British Housing: Timelines and typologies
New homes being built in the United Kingdom (UK) today have been criticised for not providing space for basic living functions1. We now have the smallest homes in Europe1&2, they tend to have very little storage space and rooms are intended to be multi-use (e.g., bedrooms as offices).
So what are the major changes in our housing stock over the last hundred years? And what social, economic, technological and political factors have influenced these changes?
This exhibition seeks to analyse the societal, environmental and technological influences on housing and behaviour against a historical context. Through this analysis we can discover patterns and make connections between how changes in standards, policy, technology and economics affect people’s behaviour.
At a time of aging population, an increase in single-person households and a growing move towards home-working3&4, understanding the influences that shape our built environment and behaviour is crucial. This exhibition reports the findings from a pilot research project, for which follow-on funding is being sought to better understand how people use the spaces in their homes, and how these spaces can be adapted to promote healthy and sustainable lifestyles.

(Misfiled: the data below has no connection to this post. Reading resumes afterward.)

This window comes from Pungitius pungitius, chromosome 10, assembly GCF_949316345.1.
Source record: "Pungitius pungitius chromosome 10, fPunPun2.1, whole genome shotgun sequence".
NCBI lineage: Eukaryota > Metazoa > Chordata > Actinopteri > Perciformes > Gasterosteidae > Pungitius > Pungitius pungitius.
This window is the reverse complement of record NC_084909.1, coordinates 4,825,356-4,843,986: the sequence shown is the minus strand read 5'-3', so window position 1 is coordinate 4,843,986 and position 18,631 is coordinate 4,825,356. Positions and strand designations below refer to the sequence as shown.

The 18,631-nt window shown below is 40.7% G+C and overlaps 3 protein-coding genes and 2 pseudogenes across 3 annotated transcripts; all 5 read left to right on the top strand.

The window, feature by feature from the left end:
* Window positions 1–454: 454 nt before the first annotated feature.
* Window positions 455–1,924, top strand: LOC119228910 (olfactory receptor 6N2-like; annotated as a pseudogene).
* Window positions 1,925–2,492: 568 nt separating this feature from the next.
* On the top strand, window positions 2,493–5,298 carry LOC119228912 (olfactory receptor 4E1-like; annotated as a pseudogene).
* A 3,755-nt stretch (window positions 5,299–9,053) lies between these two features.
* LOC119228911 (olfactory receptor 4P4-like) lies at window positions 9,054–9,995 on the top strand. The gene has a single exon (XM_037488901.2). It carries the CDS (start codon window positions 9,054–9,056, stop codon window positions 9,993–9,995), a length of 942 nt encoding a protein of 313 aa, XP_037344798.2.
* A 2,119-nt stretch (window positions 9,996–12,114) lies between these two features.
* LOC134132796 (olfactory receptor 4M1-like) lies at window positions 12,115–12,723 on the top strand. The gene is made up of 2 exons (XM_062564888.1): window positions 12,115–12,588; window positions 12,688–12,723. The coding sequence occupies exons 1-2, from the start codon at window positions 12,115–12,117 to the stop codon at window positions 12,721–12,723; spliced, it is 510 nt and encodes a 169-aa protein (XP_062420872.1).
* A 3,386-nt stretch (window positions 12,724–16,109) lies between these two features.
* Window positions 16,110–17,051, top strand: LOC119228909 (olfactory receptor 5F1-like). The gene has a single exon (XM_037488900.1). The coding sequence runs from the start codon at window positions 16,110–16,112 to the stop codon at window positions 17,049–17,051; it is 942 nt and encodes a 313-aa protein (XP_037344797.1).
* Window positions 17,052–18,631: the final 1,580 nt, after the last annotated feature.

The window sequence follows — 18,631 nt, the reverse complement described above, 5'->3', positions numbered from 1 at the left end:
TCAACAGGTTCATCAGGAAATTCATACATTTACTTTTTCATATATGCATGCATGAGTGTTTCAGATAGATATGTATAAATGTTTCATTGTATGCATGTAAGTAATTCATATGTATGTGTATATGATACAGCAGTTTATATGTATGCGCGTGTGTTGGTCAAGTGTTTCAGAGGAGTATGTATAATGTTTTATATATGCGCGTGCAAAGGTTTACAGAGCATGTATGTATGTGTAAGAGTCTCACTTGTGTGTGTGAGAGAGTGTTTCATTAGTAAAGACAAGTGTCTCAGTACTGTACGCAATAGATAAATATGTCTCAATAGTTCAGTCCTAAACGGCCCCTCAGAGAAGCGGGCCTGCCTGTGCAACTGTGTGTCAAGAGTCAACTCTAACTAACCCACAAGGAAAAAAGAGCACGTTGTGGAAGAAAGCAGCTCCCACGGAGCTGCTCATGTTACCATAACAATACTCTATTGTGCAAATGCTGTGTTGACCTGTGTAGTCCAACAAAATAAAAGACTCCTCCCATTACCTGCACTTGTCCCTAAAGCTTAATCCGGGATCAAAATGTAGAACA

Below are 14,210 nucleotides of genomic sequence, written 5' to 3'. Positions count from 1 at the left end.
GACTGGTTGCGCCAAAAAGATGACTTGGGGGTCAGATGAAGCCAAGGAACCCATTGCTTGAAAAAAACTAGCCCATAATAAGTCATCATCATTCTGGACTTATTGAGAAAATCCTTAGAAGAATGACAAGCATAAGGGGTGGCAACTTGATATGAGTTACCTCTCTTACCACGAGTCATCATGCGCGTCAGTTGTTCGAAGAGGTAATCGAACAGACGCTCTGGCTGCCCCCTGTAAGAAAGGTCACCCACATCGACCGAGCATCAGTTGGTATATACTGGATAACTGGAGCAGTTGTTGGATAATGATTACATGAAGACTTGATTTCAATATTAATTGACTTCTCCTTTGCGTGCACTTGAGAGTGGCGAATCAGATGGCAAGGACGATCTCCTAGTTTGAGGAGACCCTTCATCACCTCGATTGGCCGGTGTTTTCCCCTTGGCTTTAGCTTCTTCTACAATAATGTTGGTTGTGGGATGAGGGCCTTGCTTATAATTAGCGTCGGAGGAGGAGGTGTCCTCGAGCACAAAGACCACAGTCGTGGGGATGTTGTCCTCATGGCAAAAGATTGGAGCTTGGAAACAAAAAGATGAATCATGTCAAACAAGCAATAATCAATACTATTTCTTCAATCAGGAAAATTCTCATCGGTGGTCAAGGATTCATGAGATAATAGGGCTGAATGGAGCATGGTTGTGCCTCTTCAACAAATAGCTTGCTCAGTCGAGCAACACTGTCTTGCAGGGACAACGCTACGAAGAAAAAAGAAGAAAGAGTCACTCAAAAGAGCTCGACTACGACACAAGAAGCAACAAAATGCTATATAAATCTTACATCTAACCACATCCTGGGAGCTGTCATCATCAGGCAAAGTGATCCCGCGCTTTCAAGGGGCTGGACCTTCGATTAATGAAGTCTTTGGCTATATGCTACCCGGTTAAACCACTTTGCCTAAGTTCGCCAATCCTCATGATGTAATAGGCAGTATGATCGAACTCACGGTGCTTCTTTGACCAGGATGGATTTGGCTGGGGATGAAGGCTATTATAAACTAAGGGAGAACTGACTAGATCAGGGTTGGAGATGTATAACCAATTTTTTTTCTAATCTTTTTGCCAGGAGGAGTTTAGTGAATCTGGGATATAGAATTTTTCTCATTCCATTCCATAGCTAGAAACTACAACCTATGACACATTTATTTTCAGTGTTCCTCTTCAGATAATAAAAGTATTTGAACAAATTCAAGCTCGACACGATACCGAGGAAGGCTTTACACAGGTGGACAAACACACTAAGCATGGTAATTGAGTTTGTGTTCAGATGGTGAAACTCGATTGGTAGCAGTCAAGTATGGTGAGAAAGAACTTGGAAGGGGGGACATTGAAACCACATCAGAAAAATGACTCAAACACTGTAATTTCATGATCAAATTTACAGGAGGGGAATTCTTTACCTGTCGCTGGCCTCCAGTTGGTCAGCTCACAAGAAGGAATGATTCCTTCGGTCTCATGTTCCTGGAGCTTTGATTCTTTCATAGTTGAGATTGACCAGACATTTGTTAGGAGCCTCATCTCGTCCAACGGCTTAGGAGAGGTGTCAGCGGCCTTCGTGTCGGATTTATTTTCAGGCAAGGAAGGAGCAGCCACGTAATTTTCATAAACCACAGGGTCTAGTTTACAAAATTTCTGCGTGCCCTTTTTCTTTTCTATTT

Researchers: Elena Marco, Sarah Delisser, Rachel Mannings, Craig White, Paul Pilkington.
Research Assistants: Louise Thust, Aina Moriarty
Graphic Designer: Jamie Roxburgh
This research was funded by SPUR Early Career Research Grant from UWE and with start-up funding from the EPSRC-funded heat@uwe programme (Grant Reference: EP/H000380/1).
Williams, K., 2009, “Space per person in the UK: A review of densities, trends, experiences and optimum levels”, Land Use Policy, 26S, S83-S92, Elsevier.
2 Whitehead, C., 2004, “The Economic Framework for Housing”, Paper 4, Housing Futures 2024, London: CABE and RIBA.
3 Till, J. & Schneider, T., 2007, “Flexible Housing”, London: Architectural Press.
4 Mayor of London, 2010, “London Housing Design Guide”, London Development Agency.